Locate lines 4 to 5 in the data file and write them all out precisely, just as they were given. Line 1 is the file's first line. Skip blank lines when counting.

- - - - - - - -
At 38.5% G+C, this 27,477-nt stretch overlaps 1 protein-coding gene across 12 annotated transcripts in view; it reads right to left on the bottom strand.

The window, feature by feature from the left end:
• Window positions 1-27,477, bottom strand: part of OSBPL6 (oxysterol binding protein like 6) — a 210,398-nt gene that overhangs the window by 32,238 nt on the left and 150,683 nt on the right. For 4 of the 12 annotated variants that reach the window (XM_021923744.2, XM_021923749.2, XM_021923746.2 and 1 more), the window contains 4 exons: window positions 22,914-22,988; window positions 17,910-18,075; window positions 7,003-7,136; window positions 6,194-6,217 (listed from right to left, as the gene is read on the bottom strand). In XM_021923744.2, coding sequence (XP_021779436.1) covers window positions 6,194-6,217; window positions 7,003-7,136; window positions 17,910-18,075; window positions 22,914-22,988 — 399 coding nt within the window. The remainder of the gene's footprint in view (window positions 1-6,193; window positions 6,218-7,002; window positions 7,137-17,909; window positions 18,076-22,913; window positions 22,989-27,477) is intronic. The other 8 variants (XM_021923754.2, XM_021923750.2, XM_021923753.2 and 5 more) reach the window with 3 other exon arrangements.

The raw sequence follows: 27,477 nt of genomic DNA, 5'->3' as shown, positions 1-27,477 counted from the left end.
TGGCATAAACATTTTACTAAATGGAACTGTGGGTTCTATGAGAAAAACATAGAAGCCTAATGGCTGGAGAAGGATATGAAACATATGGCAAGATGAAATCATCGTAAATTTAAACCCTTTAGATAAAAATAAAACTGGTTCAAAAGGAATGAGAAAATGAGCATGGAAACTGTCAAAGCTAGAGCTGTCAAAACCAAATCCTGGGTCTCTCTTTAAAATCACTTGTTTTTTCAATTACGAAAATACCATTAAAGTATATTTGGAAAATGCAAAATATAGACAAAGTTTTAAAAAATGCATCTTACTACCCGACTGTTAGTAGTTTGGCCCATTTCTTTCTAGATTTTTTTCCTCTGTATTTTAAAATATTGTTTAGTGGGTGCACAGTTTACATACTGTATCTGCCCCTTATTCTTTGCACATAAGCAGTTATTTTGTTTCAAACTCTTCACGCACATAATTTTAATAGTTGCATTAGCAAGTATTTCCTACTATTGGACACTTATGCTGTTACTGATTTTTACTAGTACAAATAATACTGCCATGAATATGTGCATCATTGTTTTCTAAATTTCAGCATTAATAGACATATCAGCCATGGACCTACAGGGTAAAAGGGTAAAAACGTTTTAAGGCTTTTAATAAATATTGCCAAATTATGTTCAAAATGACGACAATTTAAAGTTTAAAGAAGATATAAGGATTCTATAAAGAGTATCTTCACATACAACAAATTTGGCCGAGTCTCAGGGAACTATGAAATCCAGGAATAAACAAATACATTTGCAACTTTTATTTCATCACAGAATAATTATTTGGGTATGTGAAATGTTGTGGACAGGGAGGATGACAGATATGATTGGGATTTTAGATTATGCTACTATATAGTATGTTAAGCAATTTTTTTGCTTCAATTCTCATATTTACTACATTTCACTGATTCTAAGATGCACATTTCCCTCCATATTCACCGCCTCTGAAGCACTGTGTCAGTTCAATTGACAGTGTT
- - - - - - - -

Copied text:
The raw sequence follows: 27,477 nt of genomic DNA, 5'->3' as shown, positions 1-27,477 counted from the left end.
TGGCATAAACATTTTACTAAATGGAACTGTGGGTTCTATGAGAAAAACATAGAAGCCTAATGGCTGGAGAAGGATATGAAACATATGGCAAGATGAAATCATCGTAAATTTAAACCCTTTAGATAAAAATAAAACTGGTTCAAAAGGAATGAGAAAATGAGCATGGAAACTGTCAAAGCTAGAGCTGTCAAAACCAAATCCTGGGTCTCTCTTTAAAATCACTTGTTTTTTCAATTACGAAAATACCATTAAAGTATATTTGGAAAATGCAAAATATAGACAAAGTTTTAAAAAATGCATCTTACTACCCGACTGTTAGTAGTTTGGCCCATTTCTTTCTAGATTTTTTTCCTCTGTATTTTAAAATATTGTTTAGTGGGTGCACAGTTTACATACTGTATCTGCCCCTTATTCTTTGCACATAAGCAGTTATTTTGTTTCAAACTCTTCACGCACATAATTTTAATAGTTGCATTAGCAAGTATTTCCTACTATTGGACACTTATGCTGTTACTGATTTTTACTAGTACAAATAATACTGCCATGAATATGTGCATCATTGTTTTCTAAATTTCAGCATTAATAGACATATCAGCCATGGACCTACAGGGTAAAAGGGTAAAAACGTTTTAAGGCTTTTAATAAATATTGCCAAATTATGTTCAAAATGACGACAATTTAAAGTTTAAAGAAGATATAAGGATTCTATAAAGAGTATCTTCACATACAACAAATTTGGCCGAGTCTCAGGGAACTATGAAATCCAGGAATAAACAAATACATTTGCAACTTTTATTTCATCACAGAATAATTATTTGGGTATGTGAAATGTTGTGGACAGGGAGGATGACAGATATGATTGGGATTTTAGATTATGCTACTATATAGTATGTTAAGCAATTTTTTTGCTTCAATTCTCATATTTACTACATTTCACTGATTCTAAGATGCACATTTCCCTCCATATTCACCGCCTCTGAAGCACTGTGTCAGTTCAATTGACAGTGTT